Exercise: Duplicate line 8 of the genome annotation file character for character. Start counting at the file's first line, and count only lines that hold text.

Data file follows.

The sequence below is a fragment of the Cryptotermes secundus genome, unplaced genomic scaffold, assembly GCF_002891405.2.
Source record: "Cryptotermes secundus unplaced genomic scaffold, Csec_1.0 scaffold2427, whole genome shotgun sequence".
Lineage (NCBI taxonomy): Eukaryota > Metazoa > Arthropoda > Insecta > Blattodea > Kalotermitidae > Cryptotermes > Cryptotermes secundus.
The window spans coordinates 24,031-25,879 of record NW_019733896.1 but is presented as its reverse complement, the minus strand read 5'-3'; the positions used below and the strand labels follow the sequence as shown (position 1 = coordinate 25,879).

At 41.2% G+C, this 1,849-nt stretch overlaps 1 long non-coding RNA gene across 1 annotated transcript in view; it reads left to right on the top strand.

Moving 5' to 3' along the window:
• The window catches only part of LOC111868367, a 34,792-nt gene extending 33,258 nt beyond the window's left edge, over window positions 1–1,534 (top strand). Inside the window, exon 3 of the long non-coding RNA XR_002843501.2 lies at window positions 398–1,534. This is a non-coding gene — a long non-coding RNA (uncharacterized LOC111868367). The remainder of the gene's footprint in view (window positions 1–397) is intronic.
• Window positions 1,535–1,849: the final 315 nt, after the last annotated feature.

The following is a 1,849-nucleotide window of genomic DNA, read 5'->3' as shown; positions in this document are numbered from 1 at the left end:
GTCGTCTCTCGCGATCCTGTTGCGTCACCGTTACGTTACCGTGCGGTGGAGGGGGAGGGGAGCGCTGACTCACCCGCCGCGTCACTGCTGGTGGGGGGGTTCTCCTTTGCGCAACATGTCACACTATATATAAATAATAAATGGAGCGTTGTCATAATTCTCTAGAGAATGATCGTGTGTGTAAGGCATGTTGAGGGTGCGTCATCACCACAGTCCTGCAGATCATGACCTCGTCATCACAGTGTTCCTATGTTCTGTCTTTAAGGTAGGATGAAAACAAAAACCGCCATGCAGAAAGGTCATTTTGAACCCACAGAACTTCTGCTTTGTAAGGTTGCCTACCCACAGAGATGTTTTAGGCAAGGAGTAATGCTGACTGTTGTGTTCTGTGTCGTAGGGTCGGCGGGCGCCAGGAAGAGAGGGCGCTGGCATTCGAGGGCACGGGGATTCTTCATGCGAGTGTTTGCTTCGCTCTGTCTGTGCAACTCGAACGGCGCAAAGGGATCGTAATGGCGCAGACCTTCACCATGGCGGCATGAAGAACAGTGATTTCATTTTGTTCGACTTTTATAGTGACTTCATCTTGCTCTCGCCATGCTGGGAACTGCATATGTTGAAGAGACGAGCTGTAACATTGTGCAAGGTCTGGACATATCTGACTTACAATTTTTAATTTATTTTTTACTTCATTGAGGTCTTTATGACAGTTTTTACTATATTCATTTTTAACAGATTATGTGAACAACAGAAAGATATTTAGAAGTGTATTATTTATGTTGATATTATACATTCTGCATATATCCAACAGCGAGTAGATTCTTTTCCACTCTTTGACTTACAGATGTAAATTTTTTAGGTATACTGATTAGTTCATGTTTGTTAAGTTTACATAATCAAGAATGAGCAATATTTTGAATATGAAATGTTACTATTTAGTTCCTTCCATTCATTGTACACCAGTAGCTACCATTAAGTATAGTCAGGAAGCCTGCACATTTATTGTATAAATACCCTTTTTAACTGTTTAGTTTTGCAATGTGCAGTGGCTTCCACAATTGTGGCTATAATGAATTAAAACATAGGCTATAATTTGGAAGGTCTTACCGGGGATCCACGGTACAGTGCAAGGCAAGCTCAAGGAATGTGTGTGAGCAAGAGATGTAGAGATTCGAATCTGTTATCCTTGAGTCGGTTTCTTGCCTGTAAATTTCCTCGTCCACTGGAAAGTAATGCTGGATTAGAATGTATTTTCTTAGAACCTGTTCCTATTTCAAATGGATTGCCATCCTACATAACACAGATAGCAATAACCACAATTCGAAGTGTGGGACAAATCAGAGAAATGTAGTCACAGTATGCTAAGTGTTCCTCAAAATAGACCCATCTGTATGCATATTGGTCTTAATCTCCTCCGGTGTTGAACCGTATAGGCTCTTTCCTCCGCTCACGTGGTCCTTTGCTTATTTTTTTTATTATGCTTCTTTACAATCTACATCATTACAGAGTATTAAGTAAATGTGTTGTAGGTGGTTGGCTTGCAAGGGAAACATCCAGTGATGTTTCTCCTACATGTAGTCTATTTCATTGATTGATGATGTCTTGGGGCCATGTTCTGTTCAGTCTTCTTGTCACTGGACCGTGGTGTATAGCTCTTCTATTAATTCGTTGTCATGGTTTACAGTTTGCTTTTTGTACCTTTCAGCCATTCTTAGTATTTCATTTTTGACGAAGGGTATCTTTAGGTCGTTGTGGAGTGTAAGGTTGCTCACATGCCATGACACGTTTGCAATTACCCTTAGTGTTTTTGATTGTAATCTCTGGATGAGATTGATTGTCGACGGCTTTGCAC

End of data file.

• Window positions 1,535–1,849: the final 315 nt, after the last annotated feature.